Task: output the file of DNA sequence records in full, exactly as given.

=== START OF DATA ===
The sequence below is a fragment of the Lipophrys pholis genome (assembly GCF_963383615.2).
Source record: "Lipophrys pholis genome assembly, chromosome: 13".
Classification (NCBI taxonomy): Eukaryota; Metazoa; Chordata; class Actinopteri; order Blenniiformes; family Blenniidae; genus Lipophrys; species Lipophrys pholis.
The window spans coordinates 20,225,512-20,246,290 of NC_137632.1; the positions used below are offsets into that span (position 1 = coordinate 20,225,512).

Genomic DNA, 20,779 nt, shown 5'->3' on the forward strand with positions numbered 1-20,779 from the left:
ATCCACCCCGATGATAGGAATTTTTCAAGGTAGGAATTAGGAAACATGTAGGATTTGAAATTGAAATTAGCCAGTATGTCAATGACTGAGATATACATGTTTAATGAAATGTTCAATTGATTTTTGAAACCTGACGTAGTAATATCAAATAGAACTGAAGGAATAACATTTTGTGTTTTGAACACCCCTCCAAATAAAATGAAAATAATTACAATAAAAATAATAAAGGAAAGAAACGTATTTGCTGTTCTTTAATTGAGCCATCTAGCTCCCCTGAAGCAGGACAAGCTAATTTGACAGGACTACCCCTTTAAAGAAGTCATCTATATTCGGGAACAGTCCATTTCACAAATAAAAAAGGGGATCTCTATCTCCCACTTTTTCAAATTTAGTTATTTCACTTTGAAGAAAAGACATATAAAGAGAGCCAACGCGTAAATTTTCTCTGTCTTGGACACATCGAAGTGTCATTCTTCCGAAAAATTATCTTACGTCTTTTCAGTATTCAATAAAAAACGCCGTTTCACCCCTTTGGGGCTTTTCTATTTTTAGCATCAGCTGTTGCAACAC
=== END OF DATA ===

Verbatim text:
The sequence below is a fragment of the Lipophrys pholis genome (assembly GCF_963383615.2).
Source record: "Lipophrys pholis genome assembly, chromosome: 13".
Classification (NCBI taxonomy): Eukaryota; Metazoa; Chordata; class Actinopteri; order Blenniiformes; family Blenniidae; genus Lipophrys; species Lipophrys pholis.
The window spans coordinates 20,225,512-20,246,290 of NC_137632.1; the positions used below are offsets into that span (position 1 = coordinate 20,225,512).

Genomic DNA, 20,779 nt, shown 5'->3' on the forward strand with positions numbered 1-20,779 from the left:
ATCCACCCCGATGATAGGAATTTTTCAAGGTAGGAATTAGGAAACATGTAGGATTTGAAATTGAAATTAGCCAGTATGTCAATGACTGAGATATACATGTTTAATGAAATGTTCAATTGATTTTTGAAACCTGACGTAGTAATATCAAATAGAACTGAAGGAATAACATTTTGTGTTTTGAACACCCCTCCAAATAAAATGAAAATAATTACAATAAAAATAATAAAGGAAAGAAACGTATTTGCTGTTCTTTAATTGAGCCATCTAGCTCCCCTGAAGCAGGACAAGCTAATTTGACAGGACTACCCCTTTAAAGAAGTCATCTATATTCGGGAACAGTCCATTTCACAAATAAAAAAGGGGATCTCTATCTCCCACTTTTTCAAATTTAGTTATTTCACTTTGAAGAAAAGACATATAAAGAGAGCCAACGCGTAAATTTTCTCTGTCTTGGACACATCGAAGTGTCATTCTTCCGAAAAATTATCTTACGTCTTTTCAGTATTCAATAAAAAACGCCGTTTCACCCCTTTGGGGCTTTTCTATTTTTAGCATCAGCTGTTGCAACAC